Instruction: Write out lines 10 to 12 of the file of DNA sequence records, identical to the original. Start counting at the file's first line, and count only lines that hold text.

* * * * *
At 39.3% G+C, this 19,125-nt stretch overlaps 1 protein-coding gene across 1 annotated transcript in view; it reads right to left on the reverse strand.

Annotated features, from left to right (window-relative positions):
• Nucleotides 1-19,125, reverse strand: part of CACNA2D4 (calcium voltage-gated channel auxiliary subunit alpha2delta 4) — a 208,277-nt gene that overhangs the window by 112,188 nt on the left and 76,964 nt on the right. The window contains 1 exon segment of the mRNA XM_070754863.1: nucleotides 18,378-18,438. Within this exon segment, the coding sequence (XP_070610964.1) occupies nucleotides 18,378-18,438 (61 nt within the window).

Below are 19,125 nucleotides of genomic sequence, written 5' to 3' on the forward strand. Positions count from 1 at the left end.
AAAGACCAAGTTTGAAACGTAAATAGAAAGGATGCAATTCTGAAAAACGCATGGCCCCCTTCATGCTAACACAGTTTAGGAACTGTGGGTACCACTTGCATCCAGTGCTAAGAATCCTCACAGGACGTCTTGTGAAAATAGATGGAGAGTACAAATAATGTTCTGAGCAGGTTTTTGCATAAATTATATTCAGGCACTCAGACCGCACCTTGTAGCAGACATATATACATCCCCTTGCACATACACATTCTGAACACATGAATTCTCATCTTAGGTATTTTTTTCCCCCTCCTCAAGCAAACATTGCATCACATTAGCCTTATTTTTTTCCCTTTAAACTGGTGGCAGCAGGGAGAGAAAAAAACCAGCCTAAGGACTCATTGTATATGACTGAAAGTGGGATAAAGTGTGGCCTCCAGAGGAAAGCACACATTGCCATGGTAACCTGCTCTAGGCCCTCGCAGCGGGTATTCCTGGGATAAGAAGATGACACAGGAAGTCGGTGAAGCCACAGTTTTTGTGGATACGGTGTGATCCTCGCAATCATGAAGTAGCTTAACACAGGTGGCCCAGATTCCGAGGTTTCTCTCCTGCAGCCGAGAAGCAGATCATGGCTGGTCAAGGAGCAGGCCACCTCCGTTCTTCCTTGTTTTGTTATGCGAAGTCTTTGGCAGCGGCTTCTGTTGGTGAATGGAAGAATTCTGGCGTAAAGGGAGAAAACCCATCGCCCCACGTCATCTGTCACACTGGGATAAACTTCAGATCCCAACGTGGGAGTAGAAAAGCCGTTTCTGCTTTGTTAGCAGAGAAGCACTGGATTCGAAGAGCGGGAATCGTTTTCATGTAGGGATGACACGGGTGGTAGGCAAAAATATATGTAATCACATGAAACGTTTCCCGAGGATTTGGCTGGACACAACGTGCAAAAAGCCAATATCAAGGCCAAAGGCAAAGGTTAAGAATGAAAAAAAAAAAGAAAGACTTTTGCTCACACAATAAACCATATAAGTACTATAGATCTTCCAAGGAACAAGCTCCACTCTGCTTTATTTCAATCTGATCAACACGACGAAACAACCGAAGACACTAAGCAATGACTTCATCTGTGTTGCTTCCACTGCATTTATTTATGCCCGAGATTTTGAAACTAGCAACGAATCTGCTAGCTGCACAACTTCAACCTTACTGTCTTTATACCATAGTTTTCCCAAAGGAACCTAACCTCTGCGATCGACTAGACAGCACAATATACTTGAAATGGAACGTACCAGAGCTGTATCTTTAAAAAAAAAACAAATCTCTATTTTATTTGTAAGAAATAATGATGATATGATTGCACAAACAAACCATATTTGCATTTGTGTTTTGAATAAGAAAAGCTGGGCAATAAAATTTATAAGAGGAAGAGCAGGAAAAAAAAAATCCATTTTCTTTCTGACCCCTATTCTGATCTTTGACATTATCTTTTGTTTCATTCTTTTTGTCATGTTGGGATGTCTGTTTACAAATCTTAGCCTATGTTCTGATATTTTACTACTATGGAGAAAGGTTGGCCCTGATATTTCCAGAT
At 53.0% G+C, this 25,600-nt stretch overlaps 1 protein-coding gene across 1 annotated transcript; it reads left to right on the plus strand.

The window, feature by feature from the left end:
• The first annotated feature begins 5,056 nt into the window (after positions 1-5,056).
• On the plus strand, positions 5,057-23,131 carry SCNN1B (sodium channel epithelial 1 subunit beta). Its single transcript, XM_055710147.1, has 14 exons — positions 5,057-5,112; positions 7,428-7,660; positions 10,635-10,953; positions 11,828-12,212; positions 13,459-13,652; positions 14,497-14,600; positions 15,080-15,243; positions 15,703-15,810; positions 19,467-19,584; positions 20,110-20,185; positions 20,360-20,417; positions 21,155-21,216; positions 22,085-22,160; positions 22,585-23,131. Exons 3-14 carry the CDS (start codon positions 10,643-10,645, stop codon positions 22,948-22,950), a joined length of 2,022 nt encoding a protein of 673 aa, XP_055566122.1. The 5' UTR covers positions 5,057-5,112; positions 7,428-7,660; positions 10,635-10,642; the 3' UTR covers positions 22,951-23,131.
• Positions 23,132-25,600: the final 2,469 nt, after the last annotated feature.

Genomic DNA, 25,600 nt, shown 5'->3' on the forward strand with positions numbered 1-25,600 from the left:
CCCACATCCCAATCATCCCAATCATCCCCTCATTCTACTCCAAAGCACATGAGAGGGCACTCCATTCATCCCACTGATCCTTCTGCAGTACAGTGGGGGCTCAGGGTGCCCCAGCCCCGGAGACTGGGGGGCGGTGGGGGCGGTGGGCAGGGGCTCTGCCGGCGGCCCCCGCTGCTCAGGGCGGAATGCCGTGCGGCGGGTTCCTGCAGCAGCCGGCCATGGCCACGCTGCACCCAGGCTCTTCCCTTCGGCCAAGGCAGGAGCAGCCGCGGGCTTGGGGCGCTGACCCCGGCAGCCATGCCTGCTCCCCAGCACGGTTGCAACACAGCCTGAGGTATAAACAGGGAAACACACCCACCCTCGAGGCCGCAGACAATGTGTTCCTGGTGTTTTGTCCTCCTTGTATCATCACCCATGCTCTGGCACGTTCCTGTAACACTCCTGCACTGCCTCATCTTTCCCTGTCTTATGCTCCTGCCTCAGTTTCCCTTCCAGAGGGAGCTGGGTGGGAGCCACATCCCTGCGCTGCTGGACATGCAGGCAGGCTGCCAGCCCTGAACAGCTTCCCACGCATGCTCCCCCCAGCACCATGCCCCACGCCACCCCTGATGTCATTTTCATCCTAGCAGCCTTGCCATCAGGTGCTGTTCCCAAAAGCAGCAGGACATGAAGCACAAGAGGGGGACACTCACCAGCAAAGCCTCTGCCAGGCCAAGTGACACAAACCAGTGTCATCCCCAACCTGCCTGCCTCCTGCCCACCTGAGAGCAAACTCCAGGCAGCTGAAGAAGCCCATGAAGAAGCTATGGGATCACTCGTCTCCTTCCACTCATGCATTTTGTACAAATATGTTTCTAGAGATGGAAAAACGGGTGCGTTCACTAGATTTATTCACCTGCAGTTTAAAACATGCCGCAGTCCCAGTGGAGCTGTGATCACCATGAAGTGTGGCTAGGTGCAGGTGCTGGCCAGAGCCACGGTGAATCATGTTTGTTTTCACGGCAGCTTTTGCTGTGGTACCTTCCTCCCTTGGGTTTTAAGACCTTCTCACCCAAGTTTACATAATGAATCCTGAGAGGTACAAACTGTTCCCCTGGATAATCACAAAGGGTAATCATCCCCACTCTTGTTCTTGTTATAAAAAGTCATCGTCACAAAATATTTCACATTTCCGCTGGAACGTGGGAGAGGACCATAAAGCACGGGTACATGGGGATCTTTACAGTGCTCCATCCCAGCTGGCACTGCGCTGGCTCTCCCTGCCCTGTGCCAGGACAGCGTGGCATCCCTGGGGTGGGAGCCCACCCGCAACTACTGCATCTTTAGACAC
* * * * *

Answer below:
• Positions 23,132-25,600: the final 2,469 nt, after the last annotated feature.

Genomic DNA, 25,600 nt, shown 5'->3' on the forward strand with positions numbered 1-25,600 from the left:
CCCACATCCCAATCATCCCAATCATCCCCTCATTCTACTCCAAAGCACATGAGAGGGCACTCCATTCATCCCACTGATCCTTCTGCAGTACAGTGGGGGCTCAGGGTGCCCCAGCCCCGGAGACTGGGGGGCGGTGGGGGCGGTGGGCAGGGGCTCTGCCGGCGGCCCCCGCTGCTCAGGGCGGAATGCCGTGCGGCGGGTTCCTGCAGCAGCCGGCCATGGCCACGCTGCACCCAGGCTCTTCCCTTCGGCCAAGGCAGGAGCAGCCGCGGGCTTGGGGCGCTGACCCCGGCAGCCATGCCTGCTCCCCAGCACGGTTGCAACACAGCCTGAGGTATAAACAGGGAAACACACCCACCCTCGAGGCCGCAGACAATGTGTTCCTGGTGTTTTGTCCTCCTTGTATCATCACCCATGCTCTGGCACGTTCCTGTAACACTCCTGCACTGCCTCATCTTTCCCTGTCTTATGCTCCTGCCTCAGTTTCCCTTCCAGAGGGAGCTGGGTGGGAGCCACATCCCTGCGCTGCTGGACATGCAGGCAGGCTGCCAGCCCTGAACAGCTTCCCACGCATGCTCCCCCCAGCACCATGCCCCACGCCACCCCTGATGTCATTTTCATCCTAGCAGCCTTGCCATCAGGTGCTGTTCCCAAAAGCAGCAGGACATGAAGCACAAGAGGGGGACACTCACCAGCAAAGCCTCTGCCAGGCCAAGTGACACAAACCAGTGTCATCCCCAACCTGCCTGCCTCCTGCCCACCTGAGAGCAAACTCCAGGCAGCTGAAGAAGCCCATGAAGAAGCTATGGGATCACTCGTCTCCTTCCACTCATGCATTTTGTACAAATATGTTTCTAGAGATGGAAAAACGGGTGCGTTCACTAGATTTATTCACCTGCAGTTTAAAACATGCCGCAGTCCCAGTGGAGCTGTGATCACCATGAAGTGTGGCTAGGTGCAGGTGCTGGCCAGAGCCACGGTGAATCATGTTTGTTTTCACGGCAGCTTTTGCTGTGGTACCTTCCTCCCTTGGGTTTTAAGACCTTCTCACCCAAGTTTACATAATGAATCCTGAGAGGTACAAACTGTTCCCCTGGATAATCACAAAGGGTAATCATCCCCACTCTTGTTCTTGTTATAAAAAGTCATCGTCACAAAATATTTCACATTTCCGCTGGAACGTGGGAGAGGACCATAAAGCACGGGTACATGGGGATCTTTACAGTGCTCCATCCCAGCTGGCACTGCGCTGGCTCTCCCTGCCCTGTGCCAGGACAGCGTGGCATCCCTGGGGTGGGAGCCCACCCGCAACTACTGCATCTTTAGACAC